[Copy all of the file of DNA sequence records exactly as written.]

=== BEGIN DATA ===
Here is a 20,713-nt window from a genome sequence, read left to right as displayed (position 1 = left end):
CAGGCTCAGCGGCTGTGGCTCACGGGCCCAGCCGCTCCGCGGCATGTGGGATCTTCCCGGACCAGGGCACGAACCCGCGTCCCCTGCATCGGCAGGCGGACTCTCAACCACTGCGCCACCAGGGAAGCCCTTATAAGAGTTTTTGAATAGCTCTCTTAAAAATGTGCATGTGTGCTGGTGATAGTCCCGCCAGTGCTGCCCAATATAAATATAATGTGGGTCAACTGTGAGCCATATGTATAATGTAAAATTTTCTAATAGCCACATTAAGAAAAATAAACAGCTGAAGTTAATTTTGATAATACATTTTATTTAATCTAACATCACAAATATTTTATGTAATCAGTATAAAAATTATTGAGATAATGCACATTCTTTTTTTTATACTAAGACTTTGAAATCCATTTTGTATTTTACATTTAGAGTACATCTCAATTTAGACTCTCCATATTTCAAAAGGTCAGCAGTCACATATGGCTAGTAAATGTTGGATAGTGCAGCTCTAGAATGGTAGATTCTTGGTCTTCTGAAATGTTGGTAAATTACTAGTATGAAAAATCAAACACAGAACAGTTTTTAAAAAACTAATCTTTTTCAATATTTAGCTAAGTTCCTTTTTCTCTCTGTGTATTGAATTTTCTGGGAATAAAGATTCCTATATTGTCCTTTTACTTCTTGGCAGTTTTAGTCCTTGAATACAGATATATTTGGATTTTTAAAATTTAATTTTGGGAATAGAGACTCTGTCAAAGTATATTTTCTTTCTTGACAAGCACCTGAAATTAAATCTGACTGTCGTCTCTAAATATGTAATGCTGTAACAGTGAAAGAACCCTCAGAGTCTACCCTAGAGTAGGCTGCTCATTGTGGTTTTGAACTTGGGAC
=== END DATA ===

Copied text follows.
Here is a 20,713-nt window from a genome sequence, read left to right as displayed (position 1 = left end):
CAGGCTCAGCGGCTGTGGCTCACGGGCCCAGCCGCTCCGCGGCATGTGGGATCTTCCCGGACCAGGGCACGAACCCGCGTCCCCTGCATCGGCAGGCGGACTCTCAACCACTGCGCCACCAGGGAAGCCCTTATAAGAGTTTTTGAATAGCTCTCTTAAAAATGTGCATGTGTGCTGGTGATAGTCCCGCCAGTGCTGCCCAATATAAATATAATGTGGGTCAACTGTGAGCCATATGTATAATGTAAAATTTTCTAATAGCCACATTAAGAAAAATAAACAGCTGAAGTTAATTTTGATAATACATTTTATTTAATCTAACATCACAAATATTTTATGTAATCAGTATAAAAATTATTGAGATAATGCACATTCTTTTTTTTATACTAAGACTTTGAAATCCATTTTGTATTTTACATTTAGAGTACATCTCAATTTAGACTCTCCATATTTCAAAAGGTCAGCAGTCACATATGGCTAGTAAATGTTGGATAGTGCAGCTCTAGAATGGTAGATTCTTGGTCTTCTGAAATGTTGGTAAATTACTAGTATGAAAAATCAAACACAGAACAGTTTTTAAAAAACTAATCTTTTTCAATATTTAGCTAAGTTCCTTTTTCTCTCTGTGTATTGAATTTTCTGGGAATAAAGATTCCTATATTGTCCTTTTACTTCTTGGCAGTTTTAGTCCTTGAATACAGATATATTTGGATTTTTAAAATTTAATTTTGGGAATAGAGACTCTGTCAAAGTATATTTTCTTTCTTGACAAGCACCTGAAATTAAATCTGACTGTCGTCTCTAAATATGTAATGCTGTAACAGTGAAAGAACCCTCAGAGTCTACCCTAGAGTAGGCTGCTCATTGTGGTTTTGAACTTGGGAC